Seaside Treasure Hunt

Each year, collectors comb Oregon's beaches and galleries for prized glass floats.

Glass Floats
Photo: Jon Jensen

There was something about the little pile of driftwood, high on the beach, that just didn't look right to Tracey Eno, a Marylander visiting the northern Oregon coast. "I poked a stick in, the debris fell away, and here was this green and white glass ball," she says. It turned out to be the first of six glass floats she and her partner would find on the beaches around Lincoln City during the area's annual glass-float festival, Finders Keepers.

The idea for it all hatched in 1997 at the home of artist and part-time Waldport, Oregon, resident Bryan Duncan. Bryan was sitting on his deck, pondering how he might mark the coming turn of the millennium with an art project―something serendipitous and beautiful. At that moment, as he tells it, his wife walked up and mused, "Nobody finds glass floats anymore." (Years ago the floats used by Japanese fishermen to buoy their nets routinely rolled onto Oregon and Washington beaches after storms. But with the advent of plastic floats they became more rare.)

Suddenly, Bryan had an idea: to place 2,000 glass floats, no two alike, on the beach in the year 2000 for anyone to find. Now in its eighth season, Finders Keepers stretches from mid-October to Memorial Day. Dozens of glassblowers produce enough floats to match the year―2,007 in 2007. Every day during the season, volunteers place choice floats in surprise locations on the beach (beyond the reach of the tide), in a nest of driftwood, behind a rock, or out in the open.

They're round and they're glass, but any resemblance to traditional Japanese fishermen's floats ends there. Asian originals were often created in muted shades of green and blue. In contrast, this year's artist-blown floats sparkle with color. They're smooth or textured, transparent or translucent, like small planets from another universe.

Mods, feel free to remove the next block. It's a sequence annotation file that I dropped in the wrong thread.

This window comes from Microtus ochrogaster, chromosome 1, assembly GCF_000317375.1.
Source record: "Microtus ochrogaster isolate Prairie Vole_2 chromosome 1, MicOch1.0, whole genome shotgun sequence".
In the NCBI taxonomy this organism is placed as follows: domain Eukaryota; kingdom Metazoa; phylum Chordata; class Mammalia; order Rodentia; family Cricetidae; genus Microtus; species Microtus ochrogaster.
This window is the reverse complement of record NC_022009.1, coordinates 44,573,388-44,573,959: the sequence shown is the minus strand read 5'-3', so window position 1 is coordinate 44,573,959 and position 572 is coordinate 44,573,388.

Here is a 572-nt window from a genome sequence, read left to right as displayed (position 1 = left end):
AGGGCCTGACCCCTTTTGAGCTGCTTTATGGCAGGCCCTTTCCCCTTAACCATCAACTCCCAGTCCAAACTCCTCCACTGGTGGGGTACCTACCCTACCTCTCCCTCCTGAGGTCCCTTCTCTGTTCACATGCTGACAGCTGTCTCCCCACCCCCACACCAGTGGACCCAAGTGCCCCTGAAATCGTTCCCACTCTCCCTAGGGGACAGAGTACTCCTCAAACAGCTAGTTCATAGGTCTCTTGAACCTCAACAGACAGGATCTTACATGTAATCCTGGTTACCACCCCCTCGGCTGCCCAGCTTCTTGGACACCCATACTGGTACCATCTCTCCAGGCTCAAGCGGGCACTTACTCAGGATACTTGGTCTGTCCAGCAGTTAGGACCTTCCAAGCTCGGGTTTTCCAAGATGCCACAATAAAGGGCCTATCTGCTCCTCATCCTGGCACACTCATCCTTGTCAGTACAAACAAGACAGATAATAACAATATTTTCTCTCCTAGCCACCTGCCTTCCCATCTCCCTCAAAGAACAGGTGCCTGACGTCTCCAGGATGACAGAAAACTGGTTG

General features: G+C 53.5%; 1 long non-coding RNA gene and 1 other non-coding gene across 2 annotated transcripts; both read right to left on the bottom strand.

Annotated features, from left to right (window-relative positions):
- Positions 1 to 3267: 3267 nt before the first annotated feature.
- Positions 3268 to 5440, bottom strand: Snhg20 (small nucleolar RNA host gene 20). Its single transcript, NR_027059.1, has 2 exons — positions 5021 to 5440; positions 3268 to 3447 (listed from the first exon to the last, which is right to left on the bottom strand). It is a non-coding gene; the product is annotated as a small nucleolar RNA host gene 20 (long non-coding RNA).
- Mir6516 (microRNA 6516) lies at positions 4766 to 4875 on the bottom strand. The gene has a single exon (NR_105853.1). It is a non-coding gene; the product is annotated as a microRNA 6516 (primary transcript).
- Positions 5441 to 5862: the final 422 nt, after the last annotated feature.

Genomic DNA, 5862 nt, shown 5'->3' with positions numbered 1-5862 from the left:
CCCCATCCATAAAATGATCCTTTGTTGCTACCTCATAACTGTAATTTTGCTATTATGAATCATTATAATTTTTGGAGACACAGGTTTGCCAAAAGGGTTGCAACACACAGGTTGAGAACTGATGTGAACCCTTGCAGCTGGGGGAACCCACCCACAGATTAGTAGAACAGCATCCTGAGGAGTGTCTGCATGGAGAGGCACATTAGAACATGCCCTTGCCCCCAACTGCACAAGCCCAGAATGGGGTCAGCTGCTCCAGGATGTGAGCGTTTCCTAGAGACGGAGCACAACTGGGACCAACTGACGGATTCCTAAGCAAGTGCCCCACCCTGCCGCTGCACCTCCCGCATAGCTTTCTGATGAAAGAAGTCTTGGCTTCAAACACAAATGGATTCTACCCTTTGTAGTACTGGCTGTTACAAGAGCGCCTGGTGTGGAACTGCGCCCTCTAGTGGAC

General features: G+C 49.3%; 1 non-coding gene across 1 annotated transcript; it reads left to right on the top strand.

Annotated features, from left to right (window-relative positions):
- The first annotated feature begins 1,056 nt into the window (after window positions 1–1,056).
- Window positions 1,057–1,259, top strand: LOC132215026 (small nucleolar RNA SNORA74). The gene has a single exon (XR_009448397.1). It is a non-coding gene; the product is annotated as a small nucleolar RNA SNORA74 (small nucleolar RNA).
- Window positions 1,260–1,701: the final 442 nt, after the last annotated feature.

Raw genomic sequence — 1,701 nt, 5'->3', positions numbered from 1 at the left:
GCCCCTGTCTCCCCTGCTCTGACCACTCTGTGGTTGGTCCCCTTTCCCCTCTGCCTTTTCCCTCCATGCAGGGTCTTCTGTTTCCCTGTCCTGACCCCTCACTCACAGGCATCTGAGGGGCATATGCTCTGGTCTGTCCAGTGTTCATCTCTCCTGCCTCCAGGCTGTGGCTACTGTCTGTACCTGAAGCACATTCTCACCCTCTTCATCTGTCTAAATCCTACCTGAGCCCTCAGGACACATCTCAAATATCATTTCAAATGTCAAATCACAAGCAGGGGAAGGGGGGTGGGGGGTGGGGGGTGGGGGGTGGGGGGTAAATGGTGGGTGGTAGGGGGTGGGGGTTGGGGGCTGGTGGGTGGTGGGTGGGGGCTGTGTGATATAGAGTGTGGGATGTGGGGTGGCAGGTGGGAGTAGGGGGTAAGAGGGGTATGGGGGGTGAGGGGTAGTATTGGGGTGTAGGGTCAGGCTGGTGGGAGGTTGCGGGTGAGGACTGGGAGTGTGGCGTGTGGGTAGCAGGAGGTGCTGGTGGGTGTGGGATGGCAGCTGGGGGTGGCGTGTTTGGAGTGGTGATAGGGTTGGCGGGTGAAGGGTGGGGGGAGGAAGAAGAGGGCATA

If you don't uncover glass floats on a beach walk, you can still take them home, though not for free. Many galleries along this coast, in Lincoln City and beyond, now sell one-of-a-kind floats priced from about $20 to $100 or more. Some galleries are attached to glass-blowing studios, such as Pyromania in Newport, where you can watch craftsmen at work and even have a float blown to your specifications.

At Lincoln City's Jennifer L. Sears Glass Art Studio, or "the foundry," as locals call it, you can blow your own float with help from an expert. For $65, you can step out of the spectators' gallery and into the hot shop, pull a mass of molten glass out of the furnace, and in 20 minutes create a glass float or paperweight with your own hands and breath.

As for Bryan Duncan, he still produces glass floats every year. Some are for sale in what he calls Oldtown Gallery. That's the front half of his friend Bill Ternyila's beach house at the end of Mill Road in Waldport, about 40 miles south of Lincoln City. (The neon sign says OPEN, but if you want to buy a float, you'll have to walk across the street to the Dock of the Bay marina and ask Bill to unlock the gallery.) Bryan makes a few dozen floats for parade awards during Waldport's Beachcomber Days in June. But he saves about 20 favorites to drop into the surf or scatter on the beach north and south of Alsea Bay between Christmas and New Year's. "It's my Prozac," says Bryan, who sometimes sticks around, hidden, to watch the delight on the faces of the finders-keepers. "There's almost a bounce in their step," he says. "It makes me feel good, too."

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